A$AP Rocky testified at his trial in Sweden on Thursday after entering a not guilty plea in relation to an assault charge for his involvement in a fight that broke out in the streets of Stockholm.
The American rapper, who has been imprisoned since July 2, wrapped up his testimony by telling those in the room that he is not seeking financial compensation from the court for all of his cancelled tour dates since his detention, but all he wants is "justice."
"I can make that money back. What I want is justice and I want is my name to be cleared and justice for all of us. That's what I want and Thank you," he said.
The hip-hop star and two of his companions — performers Bladimir Corniel and David Rispers, who were also charged — are accused of beating 19-year-old Mustafa Jafari on June 30. Cameras are not allowed in the courtroom, but ABC News was present at the trial.
A$AP Rocky testified that he and his friends were followed and harassed by Jafari and another man ahead of the brawl and that Jafari instigated a fight with the rapper's bodyguard, Tim. He said that they "pleaded" and "begged" the two men for a peaceful outcome before they were driven to act in self-defense.
The bodyguard, whose surname has not been disclosed by prosecutors, was not detained but filed a "counter-investigation" or complaint against Jafari last month. In response to the complaint, the Swedish prosecutor's office announced on July 22 that Jafari will not be charged in the case.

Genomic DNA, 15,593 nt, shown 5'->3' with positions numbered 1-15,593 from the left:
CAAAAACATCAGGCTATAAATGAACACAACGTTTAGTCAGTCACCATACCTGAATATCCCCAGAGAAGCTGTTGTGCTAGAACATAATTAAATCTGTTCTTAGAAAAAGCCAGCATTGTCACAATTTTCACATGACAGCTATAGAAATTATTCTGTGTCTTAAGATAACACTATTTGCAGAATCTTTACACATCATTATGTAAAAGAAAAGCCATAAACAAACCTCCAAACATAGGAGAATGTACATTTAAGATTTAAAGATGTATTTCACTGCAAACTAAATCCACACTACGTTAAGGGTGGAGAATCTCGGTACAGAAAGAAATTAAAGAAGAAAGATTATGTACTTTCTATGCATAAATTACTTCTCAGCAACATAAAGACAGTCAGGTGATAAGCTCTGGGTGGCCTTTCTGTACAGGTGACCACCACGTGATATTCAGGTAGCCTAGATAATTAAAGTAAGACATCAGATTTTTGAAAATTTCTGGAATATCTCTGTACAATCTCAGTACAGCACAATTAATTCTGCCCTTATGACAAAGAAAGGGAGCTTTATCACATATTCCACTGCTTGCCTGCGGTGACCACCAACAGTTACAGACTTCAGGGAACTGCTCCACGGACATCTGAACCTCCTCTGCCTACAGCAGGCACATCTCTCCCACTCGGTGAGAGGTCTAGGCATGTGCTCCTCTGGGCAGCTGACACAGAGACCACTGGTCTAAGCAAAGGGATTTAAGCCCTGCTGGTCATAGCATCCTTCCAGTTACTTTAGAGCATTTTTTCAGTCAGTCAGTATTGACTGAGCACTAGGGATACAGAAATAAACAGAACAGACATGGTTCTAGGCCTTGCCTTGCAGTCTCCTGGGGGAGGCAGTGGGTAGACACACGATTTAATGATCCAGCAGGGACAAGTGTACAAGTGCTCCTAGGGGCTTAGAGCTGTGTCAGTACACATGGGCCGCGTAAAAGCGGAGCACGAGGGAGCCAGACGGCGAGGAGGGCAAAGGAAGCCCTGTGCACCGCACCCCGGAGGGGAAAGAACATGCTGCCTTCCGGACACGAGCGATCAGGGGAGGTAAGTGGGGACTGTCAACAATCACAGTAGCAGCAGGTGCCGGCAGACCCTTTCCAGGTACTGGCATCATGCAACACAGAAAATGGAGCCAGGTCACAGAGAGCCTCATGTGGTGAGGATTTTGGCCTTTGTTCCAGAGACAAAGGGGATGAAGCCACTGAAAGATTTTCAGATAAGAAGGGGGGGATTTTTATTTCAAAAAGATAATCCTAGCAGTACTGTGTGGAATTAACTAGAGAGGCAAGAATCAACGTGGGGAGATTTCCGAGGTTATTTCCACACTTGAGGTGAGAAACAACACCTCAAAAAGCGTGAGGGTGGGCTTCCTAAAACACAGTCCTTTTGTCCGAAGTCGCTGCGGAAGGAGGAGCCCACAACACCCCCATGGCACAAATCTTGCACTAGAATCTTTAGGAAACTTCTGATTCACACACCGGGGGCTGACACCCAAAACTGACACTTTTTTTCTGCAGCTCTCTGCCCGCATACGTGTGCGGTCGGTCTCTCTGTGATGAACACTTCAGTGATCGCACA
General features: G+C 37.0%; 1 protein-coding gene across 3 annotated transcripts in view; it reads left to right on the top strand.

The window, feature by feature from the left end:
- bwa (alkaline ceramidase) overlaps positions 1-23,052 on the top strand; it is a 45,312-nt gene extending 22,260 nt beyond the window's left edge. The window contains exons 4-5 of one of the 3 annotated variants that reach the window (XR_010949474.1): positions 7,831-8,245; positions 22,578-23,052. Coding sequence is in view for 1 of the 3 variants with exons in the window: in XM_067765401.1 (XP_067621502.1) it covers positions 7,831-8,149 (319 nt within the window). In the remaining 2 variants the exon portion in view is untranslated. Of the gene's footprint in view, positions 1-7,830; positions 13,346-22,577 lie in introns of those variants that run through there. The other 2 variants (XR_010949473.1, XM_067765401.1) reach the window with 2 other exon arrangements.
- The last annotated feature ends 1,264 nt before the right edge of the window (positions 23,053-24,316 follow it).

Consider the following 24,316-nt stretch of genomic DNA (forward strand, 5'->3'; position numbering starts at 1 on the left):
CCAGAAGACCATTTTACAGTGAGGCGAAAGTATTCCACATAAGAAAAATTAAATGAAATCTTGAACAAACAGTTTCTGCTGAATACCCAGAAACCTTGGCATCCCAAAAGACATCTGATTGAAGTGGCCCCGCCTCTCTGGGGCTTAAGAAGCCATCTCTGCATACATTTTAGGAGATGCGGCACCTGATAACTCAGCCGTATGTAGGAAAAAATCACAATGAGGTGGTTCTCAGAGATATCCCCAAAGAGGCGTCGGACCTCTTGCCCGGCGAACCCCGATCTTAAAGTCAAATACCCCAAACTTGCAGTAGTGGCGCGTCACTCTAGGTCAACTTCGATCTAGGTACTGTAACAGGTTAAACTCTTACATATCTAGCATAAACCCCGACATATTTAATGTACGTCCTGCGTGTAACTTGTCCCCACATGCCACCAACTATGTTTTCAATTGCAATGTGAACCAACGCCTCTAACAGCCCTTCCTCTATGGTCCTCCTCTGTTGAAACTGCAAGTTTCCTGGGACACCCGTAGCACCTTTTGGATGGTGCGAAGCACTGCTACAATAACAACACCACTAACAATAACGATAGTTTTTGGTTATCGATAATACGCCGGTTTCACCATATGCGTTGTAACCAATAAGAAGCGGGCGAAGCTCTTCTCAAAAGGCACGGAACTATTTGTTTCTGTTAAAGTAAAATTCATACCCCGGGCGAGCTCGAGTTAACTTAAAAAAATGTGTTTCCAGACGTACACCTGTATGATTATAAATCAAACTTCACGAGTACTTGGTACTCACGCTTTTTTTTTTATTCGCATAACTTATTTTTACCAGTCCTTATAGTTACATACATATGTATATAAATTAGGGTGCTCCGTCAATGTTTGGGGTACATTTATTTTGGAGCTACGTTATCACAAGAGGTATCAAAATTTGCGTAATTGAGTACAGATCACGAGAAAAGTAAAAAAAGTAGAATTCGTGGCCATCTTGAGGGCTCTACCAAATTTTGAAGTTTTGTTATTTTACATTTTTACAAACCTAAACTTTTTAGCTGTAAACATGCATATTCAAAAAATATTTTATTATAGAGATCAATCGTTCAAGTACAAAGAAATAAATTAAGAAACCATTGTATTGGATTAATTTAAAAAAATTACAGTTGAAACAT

Jafari testified that he was hit by a bottle while he was lying on the street and added that "at least two of them hit me with beer bottles."
A$AP Rocky refuted the claim and the prosecutor said in court Tuesday that the medical report does not support injuries by a bottle.
The rapper's case has sparked outrage in the hip-hop community and in Hollywood, prompting several rappers, including Tyler the Creator, SchoolBoy Q and Rae Sremmurd's Slim Jxmmi to vow that they will not perform in Sweden.
California hip-hop artist Tyga has already cancelled a show in Sweden earlier this month in a show of support for the imprisoned rapper.
President Donald Trump, who also vowed to help, repeatedly called for the rapper's freedom and lashed out at Sweden and the country's prime minister on Twitter last Thursday following news that the rapper will be charged.
Special presidential envoy for hostage affairs Robert O'Brien was deployed to Sweden by the White House to be present in the courthouse for A$AP Rocky's trial, a State Department official confirmed to ABC News on Tuesday. Assistant Secretary of State for Consular Affairs Carl Risch was in Stockholm a week earlier from July 18 to 20, meeting with Swedish officials to discuss the case.
O'Brien was in court Tuesday and while he said he wasn't commenting on the case he told ABC News, "We want to bring this American citizen, A$AP, back as soon as possible."
"One of the most important tasks of the Department of State and U.S. embassies and consulates abroad is to provide assistance to U.S. citizens who are detained abroad," a State Department official told ABC News on Tuesday, but declined to comment on whether the Trump administration is considering the rapper to be a hostage.
Swedish ambassador to the U.S. Karin Olofsdotter addressed the case last week following Trump's tweets, writing that Prime Minister Stefan Löfven has emphasized "the complete independence of the Swedish judicial system, prosecutors and courts" and the government "is not allowed, and will not attempt, to influence legal proceedings."
The trial of A$AP Rocky, whose given name is Rakim Mayers, is expected to end on Friday. If found guilty, he faces a maximum sentence of two years in prison.
ABC News' Conor Finnegan contributed to this report